You would very likely NOT be able to swap cards without reformatting your drives. It's technically possible, but the time spent doing it will quickly outweigh the time it would take for you to restore your data from backup. That is, unless you're moving to a similar controller, such as one of the same product family.
This controller, as many other do, stores its RAID abstraction information as metadata on all participating drives (plus a copy of it in the card firmware itself). This way, your array members may be moved to another controller and imported as a "foreign array" (copying their RAID metadata to the new card's firmware).
An 2TB disk limit is typically enforced by the use of an MBR as a disk label / partition table. The vast majority of RAID cards of the time (including this one) actually put a hidden partition table on these drives before making an arbirarily sized partition on that table to use as your RAID member, rather then the whole raw disk. This gave controllers new options for flexibility that previously weren't possible, such as multiple different kinds of arrays on the same sets of disks. The actual method for accomplishing this varies from vendor to vendor and card to card.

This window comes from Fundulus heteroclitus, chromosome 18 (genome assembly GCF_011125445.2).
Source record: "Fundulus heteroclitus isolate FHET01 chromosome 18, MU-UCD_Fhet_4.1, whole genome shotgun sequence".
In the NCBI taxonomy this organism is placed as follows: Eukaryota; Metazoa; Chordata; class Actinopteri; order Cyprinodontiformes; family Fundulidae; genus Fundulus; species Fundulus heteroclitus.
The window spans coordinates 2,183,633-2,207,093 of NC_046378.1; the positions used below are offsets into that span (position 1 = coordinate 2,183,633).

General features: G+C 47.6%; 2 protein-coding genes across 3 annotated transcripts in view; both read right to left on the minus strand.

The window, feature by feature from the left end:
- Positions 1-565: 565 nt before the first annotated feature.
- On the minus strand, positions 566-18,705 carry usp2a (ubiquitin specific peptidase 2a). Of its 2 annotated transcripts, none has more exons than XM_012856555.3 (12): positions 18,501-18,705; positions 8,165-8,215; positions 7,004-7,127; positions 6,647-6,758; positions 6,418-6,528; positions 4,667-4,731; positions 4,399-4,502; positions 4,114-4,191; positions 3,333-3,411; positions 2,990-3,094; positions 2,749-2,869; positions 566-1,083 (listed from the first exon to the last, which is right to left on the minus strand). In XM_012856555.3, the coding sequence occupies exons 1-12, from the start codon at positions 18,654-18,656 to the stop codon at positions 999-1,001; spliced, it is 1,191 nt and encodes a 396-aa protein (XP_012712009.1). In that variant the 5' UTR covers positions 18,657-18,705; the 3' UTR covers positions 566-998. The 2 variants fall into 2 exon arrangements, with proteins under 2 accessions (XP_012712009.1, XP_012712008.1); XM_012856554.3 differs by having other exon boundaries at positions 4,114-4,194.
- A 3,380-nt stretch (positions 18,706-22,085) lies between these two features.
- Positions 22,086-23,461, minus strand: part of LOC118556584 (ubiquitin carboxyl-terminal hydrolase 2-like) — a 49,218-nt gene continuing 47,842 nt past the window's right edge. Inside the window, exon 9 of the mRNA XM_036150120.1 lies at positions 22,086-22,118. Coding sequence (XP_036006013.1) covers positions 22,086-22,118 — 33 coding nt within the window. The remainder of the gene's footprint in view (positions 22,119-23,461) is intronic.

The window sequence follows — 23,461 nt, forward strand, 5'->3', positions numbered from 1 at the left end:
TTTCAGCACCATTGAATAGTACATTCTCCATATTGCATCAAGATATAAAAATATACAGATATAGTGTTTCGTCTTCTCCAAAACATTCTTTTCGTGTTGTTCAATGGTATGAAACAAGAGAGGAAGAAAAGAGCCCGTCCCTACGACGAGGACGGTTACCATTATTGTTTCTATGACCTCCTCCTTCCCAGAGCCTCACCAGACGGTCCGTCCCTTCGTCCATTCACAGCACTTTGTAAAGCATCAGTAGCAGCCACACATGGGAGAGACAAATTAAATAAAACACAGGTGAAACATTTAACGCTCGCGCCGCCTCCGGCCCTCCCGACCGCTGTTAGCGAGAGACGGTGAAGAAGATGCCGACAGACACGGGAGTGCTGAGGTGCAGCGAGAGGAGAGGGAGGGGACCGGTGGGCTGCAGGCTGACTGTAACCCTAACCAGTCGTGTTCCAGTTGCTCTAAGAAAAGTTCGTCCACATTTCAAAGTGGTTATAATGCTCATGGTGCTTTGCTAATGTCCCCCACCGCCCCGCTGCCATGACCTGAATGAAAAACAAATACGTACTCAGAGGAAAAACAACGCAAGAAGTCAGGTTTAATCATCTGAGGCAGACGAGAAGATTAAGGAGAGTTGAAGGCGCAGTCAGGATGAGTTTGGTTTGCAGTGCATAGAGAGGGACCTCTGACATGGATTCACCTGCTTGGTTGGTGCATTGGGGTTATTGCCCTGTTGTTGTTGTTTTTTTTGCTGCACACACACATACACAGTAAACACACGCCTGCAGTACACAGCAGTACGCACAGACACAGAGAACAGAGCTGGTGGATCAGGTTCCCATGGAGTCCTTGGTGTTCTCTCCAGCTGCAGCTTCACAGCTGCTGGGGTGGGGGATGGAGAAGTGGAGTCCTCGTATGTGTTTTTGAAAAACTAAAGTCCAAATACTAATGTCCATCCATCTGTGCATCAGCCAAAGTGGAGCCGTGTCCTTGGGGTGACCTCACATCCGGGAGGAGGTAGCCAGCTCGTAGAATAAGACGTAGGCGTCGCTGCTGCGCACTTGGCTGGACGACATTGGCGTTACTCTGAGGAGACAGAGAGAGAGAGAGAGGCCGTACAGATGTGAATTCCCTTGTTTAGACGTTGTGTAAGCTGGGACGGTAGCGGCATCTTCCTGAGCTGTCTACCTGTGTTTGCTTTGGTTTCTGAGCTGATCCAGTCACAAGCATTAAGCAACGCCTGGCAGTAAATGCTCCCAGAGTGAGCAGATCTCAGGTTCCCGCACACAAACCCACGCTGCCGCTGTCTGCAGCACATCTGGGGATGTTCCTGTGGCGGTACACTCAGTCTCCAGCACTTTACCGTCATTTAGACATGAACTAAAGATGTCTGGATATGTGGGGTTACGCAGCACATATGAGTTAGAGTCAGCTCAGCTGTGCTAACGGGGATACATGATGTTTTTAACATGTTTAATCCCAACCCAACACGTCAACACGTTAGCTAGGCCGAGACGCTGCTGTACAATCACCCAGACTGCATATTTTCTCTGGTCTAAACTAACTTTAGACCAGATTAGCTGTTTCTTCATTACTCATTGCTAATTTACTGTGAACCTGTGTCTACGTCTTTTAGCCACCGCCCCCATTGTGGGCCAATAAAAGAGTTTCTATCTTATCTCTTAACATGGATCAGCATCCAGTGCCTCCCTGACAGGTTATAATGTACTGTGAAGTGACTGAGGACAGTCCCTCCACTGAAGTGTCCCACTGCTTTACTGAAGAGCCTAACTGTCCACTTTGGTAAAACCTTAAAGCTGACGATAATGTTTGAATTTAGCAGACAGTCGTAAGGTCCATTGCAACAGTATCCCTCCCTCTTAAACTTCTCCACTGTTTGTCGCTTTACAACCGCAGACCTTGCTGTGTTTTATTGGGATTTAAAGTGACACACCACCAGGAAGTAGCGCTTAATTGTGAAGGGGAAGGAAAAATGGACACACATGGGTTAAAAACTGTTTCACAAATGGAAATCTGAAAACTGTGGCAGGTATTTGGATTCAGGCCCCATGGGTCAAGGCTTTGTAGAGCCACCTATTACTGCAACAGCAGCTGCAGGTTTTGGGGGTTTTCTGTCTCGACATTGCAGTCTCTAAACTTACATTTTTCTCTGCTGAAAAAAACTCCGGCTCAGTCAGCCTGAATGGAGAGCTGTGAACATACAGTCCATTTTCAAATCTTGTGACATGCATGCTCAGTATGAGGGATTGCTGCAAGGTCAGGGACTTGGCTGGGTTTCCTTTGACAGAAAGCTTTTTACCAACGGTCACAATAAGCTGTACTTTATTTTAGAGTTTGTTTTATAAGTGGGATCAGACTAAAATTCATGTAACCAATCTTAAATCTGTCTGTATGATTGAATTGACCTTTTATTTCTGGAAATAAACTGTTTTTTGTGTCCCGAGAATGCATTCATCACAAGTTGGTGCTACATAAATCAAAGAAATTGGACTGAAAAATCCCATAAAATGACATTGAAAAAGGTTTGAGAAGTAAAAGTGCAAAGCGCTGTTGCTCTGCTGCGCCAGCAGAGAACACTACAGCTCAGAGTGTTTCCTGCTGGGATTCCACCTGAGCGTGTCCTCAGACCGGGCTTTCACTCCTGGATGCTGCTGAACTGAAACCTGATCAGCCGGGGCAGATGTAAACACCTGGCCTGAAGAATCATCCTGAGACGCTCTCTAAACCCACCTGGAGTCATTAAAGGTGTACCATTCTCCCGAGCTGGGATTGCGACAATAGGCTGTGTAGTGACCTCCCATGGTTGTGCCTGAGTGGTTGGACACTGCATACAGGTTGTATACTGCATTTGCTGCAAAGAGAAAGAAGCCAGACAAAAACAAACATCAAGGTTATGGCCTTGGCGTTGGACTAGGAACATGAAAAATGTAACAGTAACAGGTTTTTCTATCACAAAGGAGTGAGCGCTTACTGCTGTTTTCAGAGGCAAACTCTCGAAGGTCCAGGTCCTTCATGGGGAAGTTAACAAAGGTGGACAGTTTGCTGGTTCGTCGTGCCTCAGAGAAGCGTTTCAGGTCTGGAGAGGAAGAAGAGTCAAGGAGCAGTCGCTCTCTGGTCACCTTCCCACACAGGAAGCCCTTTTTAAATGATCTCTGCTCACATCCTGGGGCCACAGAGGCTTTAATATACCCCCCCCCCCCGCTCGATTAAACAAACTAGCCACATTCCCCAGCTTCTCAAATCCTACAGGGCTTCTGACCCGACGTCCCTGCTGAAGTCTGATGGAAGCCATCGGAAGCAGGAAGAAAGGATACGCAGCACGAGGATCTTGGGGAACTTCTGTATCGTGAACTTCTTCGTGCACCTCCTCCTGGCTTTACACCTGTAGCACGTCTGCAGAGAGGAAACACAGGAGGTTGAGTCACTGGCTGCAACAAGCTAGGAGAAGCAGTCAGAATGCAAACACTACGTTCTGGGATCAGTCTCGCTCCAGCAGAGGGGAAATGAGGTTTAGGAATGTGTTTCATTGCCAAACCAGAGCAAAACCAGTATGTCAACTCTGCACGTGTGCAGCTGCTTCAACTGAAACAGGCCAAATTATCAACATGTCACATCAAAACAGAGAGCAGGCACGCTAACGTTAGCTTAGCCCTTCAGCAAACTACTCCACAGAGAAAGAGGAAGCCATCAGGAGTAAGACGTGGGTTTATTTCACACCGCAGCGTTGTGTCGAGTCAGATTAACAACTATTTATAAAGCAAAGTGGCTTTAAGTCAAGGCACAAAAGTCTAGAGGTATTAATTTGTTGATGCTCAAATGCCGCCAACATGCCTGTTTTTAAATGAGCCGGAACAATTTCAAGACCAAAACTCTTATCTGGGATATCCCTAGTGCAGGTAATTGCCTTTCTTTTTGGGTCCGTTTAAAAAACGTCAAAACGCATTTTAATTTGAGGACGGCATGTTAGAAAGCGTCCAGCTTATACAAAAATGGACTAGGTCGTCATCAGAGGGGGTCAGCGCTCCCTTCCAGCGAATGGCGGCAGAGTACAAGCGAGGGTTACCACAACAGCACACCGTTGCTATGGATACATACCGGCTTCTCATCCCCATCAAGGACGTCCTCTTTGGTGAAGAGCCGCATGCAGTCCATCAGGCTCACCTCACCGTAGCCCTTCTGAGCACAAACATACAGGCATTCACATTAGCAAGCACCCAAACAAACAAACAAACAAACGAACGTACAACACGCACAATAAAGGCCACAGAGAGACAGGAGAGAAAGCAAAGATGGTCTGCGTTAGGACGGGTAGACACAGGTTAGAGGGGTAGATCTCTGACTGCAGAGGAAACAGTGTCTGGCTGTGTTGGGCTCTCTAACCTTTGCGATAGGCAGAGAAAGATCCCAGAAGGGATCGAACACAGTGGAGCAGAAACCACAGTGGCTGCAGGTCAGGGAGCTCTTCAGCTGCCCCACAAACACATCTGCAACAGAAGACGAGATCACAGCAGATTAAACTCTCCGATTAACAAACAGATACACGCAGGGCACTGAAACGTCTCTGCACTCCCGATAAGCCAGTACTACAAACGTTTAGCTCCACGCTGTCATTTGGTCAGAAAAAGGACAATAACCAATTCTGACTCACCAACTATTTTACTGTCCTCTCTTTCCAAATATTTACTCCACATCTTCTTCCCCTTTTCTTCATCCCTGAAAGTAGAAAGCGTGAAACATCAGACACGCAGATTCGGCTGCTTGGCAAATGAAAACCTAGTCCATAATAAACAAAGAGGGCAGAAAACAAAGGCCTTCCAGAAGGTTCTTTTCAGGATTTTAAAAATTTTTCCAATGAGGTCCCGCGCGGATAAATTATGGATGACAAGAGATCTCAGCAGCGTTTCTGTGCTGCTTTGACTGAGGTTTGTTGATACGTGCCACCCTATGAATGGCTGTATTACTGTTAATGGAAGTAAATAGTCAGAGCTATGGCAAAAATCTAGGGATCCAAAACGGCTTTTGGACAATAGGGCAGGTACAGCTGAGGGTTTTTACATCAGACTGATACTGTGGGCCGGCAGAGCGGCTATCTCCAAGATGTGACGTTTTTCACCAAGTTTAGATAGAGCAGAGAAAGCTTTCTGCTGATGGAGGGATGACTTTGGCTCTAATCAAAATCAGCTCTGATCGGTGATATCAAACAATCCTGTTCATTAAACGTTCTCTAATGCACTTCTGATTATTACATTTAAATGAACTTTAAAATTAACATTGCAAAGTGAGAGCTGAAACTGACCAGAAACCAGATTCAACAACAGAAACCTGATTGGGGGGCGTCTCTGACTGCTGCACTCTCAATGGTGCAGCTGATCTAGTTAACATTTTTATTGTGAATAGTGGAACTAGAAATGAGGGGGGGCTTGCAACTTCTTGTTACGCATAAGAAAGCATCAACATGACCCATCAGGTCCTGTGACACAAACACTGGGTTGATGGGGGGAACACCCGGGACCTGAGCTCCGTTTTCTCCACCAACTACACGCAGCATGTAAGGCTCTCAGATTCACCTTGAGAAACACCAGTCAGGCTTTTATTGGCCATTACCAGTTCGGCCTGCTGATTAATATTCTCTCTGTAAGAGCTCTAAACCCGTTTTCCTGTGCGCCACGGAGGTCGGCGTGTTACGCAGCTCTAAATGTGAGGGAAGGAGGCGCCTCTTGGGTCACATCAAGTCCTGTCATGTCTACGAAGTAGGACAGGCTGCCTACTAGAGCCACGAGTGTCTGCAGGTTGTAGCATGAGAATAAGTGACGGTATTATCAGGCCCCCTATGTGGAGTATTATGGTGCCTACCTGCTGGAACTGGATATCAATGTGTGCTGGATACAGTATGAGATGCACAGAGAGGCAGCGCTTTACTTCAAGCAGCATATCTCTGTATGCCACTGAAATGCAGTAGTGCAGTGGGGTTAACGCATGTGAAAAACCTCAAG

So moving your card to a new system may not enable you to use all 3TB of your disks, even if the firmware purports to support it. In that case, a complete metadata wipe (which can be done from the controller) of your RAID volume will have to come before making a new array and restoring from backup. Hopefully, your array uses a more advanced metadata structure and is only limited at the controller for 2TB size.
This firmware is proprietary, so I can't give you a definitive answer as to whether this will work. TL;DR: your mileage may vary. There's no sense in not trying ti if you can keep your service up and have current backups.